Working as a horticulturist at a wildlife park comes with all kinds of job duties, some a little more unusual than others. Northwest Trek’s lead horticulturist Jake Pool plants hundreds of trees a year inside the park, monitors the health of all the trees for the safety of the animals and guests, and helps design animal habitats (like using a fallen tree and turning it into a climbing log for the raccoons). And, sometimes he picks plants for the park’s porcupine.
Recently, Pool collected a variety of plants and flowers from the park’s grounds for Thistle the porcupine. Pool found big leaf maple flowers, false Solomon’s seal flowers, red flowering currant, yellow pond lily flowers, evergreen huckleberry and orange honeysuckle. And boy, did Thistle devour his food!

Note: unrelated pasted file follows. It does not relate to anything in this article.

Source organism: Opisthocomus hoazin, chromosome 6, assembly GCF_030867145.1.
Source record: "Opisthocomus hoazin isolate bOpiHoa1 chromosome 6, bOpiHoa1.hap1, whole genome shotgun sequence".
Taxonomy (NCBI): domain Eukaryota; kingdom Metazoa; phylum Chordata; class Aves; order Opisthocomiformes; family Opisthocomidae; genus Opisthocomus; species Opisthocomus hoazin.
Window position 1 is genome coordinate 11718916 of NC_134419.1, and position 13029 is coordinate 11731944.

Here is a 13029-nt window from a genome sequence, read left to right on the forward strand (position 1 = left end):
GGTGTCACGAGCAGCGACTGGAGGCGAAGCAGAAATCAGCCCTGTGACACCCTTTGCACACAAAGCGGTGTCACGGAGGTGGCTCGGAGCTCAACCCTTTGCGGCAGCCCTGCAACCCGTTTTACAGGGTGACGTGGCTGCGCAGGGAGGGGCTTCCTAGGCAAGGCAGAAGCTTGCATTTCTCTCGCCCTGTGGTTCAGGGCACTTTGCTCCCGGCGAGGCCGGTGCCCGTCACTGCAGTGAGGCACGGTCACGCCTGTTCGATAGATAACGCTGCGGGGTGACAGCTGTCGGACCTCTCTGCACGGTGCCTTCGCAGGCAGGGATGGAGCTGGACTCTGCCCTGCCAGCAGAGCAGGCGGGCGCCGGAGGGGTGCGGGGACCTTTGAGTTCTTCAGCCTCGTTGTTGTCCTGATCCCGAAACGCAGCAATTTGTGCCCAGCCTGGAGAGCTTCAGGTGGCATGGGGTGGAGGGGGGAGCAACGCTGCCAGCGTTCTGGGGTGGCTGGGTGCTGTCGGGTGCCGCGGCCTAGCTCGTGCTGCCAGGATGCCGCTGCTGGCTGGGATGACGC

“Those are all native plants to the Pacific Northwest,” said Pool. “Porcupines would naturally forage on them in the wild.”
Porcupines are generalists, meaning they eat a wide range of plants. In the winter, they eat evergreen needles and the inner bark of trees and in the spring and summer, they eat anything from berries and seeds to flowers and grasses.
“I really enjoy this time of the year when there’s an abundance of plants and flowers I can forage for the animals,” said Pool.
Of course, living in a wildlife park, Thistle always has a variety of food available to him, like browse and tree bark, and he’s often treated to his favorite food: corn on the cob.